Filling A Gap in Pakistan’s School System

Posted on November 24, 2009


Amna Nawaz, NBC News

KARACHI, Pakistan – No one is exactly sure how old Taimur Muslim is.

A soft-spoken, lanky lad with a chipped front tooth and eyes undecided between green and gray, Taimur told me that school is his favorite part of the day, that he hates having to watch over his younger siblings at home, and that he wants to join the Army when he’s older.

“I’m not very good in classes,” he said through a shy smile. “But I don’t want to be a loafer. Teacher says we musn’t be loafers.”

Taimur told me he was 10 years old. But on that point, his voice was a little unsure. It’s an estimate – based on the fact that he began to work for a tailor full-time when he was 7 years old. He worked there for about three years, but stopped because of back problems. That’s when he came here and started kindergarten, just two months ago

Taimur is a student at a private school in Machar Colony, a slum housing 700,000 residents on the outskirts of Karachi, Pakistan’s most populous city. The school is tucked away in the narrow, trash-lined, labyrinthine streets and sits behind high walls and a guarded entrance gate. It was built and continues to be run by a Pakistani charity organization called the Citizens Foundation. 

Afshan Tabassum, the school’s principal, said Taimur’s story is typical for children in the area.  Parents were wary of the school at first; they were skeptical of a system that kept their children from working for part of the day and contributing to the family’s income.

But within a few months, Tabassum said, the idea caught on. Parents were lining up to enroll their children, eager to give them the education they themselves never had. Most of the students, she said, work during the half-day they don’t attend classes, and few have any idea how old they really are. The taller ones claim to be ten – mainly because that’s the age they think they should be.

“These kids have a very tough life,” explained Tabassum. “When I first arrived at this school, I tried to visit every child’s home to meet their family, to learn about their problems. I learned just how difficult these children’s lives are. Not only do they all work, they are also trying to go to school.”

In Taimur’s kindergarten classroom, he stands almost a head taller than most of the other students. His classmates, however, are a motley crew—some are literally half the height of others, ranging in age from 5-year-olds up to 10-year-olds. Baggy school uniforms are cinched tightly around too-slim waists. Pant cuffs are rolled up several times over to achieve the right length. During a math lesson, simple arithmetic problems on the chalk board are quickly and easily finished by some. And others are wholly incapable of completing basic addition. […]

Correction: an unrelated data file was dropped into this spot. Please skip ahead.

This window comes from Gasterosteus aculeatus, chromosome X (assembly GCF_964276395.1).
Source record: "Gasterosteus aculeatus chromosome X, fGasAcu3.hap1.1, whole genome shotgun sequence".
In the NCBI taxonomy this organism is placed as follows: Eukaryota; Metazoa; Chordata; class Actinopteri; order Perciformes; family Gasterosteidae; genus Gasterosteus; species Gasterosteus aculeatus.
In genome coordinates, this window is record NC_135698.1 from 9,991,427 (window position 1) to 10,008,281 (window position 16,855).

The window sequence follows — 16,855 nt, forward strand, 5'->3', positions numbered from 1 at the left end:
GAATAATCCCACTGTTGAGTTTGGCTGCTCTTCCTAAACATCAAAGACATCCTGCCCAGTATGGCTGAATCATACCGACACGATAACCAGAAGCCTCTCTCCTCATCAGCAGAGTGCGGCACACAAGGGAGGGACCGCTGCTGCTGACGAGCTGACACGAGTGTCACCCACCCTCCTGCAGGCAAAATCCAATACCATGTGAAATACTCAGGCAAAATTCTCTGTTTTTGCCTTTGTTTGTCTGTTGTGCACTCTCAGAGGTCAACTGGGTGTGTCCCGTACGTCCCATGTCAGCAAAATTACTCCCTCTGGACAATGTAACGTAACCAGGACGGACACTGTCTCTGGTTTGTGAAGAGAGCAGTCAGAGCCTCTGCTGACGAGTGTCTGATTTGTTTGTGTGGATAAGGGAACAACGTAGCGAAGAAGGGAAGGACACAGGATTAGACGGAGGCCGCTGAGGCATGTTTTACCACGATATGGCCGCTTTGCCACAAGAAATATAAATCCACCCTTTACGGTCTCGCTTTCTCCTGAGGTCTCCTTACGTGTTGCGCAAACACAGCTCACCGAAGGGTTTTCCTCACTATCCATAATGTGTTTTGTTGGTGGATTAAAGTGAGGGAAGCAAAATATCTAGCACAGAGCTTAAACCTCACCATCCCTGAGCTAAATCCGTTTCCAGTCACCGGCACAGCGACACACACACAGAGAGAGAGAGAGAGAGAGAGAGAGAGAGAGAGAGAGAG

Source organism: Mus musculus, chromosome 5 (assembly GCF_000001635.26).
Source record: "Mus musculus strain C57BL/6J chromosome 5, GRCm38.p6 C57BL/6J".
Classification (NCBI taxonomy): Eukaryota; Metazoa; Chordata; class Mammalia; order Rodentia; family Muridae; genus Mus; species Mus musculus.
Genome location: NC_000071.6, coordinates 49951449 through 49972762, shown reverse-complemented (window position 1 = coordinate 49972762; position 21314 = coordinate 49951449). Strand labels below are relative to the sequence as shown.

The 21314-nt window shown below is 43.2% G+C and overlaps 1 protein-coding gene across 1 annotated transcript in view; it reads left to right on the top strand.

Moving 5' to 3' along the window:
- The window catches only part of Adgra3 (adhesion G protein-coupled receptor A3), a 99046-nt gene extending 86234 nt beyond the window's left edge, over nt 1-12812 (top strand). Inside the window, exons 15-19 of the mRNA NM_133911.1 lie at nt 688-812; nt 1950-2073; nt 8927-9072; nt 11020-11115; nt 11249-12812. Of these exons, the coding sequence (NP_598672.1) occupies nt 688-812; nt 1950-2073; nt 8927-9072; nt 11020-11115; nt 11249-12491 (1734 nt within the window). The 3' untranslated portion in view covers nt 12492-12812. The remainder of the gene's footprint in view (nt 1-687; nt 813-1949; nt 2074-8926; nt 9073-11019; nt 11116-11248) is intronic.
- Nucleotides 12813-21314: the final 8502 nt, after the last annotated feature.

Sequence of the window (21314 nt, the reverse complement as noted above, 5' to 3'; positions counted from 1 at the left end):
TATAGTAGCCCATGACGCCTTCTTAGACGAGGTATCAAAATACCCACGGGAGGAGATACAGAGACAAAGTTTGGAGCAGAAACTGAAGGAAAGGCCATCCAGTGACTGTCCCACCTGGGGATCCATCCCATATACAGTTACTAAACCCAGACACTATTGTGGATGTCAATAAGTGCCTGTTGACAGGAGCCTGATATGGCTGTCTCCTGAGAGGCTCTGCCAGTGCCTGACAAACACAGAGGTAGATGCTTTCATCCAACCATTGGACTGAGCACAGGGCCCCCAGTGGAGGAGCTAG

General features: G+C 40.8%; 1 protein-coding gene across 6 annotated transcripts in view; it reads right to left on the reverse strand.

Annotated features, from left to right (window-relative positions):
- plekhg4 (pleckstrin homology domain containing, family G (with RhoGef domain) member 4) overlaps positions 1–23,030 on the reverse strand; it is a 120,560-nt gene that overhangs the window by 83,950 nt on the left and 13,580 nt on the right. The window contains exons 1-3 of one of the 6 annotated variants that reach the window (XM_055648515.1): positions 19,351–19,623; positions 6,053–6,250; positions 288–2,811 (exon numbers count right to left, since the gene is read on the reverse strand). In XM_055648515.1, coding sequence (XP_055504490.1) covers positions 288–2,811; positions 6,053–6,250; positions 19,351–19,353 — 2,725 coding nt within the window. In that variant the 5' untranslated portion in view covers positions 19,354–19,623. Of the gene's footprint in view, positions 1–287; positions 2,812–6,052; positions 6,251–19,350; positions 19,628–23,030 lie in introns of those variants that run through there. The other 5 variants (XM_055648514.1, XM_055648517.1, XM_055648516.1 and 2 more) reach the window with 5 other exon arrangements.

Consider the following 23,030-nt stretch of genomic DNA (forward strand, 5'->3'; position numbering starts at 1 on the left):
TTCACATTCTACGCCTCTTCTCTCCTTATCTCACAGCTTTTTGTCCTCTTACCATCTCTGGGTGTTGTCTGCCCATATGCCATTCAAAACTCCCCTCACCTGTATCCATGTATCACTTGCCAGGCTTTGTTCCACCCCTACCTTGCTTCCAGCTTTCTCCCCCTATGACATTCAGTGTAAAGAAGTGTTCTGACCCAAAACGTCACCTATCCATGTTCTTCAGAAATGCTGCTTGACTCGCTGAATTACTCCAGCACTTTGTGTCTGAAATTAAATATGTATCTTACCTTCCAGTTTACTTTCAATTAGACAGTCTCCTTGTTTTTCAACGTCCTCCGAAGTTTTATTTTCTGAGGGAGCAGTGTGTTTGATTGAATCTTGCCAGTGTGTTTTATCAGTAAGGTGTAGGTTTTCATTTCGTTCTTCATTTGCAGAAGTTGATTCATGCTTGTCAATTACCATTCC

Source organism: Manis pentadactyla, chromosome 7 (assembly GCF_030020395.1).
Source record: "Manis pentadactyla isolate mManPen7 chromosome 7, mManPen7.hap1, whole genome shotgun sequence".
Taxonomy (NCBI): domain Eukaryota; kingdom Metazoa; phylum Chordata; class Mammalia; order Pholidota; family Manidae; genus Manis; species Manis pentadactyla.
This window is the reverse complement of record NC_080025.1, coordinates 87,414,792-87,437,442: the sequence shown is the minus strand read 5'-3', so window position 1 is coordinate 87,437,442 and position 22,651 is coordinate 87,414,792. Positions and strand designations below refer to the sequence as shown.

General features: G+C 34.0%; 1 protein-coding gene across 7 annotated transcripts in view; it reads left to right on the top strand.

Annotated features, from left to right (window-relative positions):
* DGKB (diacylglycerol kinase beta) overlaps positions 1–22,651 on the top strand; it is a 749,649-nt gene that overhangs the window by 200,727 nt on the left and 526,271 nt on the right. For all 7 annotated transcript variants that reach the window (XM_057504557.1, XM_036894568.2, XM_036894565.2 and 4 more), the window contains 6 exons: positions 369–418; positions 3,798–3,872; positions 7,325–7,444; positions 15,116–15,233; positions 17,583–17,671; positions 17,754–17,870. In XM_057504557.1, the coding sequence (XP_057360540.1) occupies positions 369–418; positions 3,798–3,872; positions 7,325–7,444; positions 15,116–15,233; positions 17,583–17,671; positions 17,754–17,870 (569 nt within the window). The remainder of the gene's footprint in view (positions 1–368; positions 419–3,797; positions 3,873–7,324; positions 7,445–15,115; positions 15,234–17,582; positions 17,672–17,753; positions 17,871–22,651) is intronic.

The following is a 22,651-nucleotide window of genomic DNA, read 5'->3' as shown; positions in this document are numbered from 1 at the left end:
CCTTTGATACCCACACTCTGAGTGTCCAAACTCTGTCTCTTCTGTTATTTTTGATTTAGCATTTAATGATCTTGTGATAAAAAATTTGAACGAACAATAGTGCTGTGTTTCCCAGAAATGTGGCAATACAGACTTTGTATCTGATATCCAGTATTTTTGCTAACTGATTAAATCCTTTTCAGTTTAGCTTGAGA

Filling a need
The Federal Education Ministry published a national study in November 2008 showing that literacy rates across the country hover around 50 percent, and dip as low as 22 percent for women in underserved areas like Baluchistan. More than a third of all students who actually enroll in the public school system end up dropping out before they ever reach the sixth grade. And those statistics mark an improvement over ten years ago, when more than 50 percent of students dropped out by the same age.

The goal for Ateed Riaz, one of the founder-directors of The Citizens Foundation, is to maintain that trend of improvement.

Riaz said the government simply did not have the capacity to run the education system it nationalized in the 1970s and that the bureaucratic red-tape and political interference that now run the system have driven it into the ground. Though there have been over a dozen high-level commissions on how to fix the system, few, if any, of the recommendations have ever been implemented. Private charities and non-governmental organizations have stepped in to fill the void.

The Citizens Foundation is one such charity that raises money, mostly from expatriate Pakistanis, to build and run private schools across the country. They build schools in hard-to-reach rural or under-served urban areas and train handpicked teachers to educate as many children as they can with the standard, national curriculum.

Since its inception in 1995, the Citizens Foundation has built over 600 schools across Pakistan and enrolled 80,000 students.

 [Please click here to read the remainder of  this article.]

Click here for more information about the Citizen’s Foundation.

In the USA, you can visit the Citizens Foundation’s website at the following link.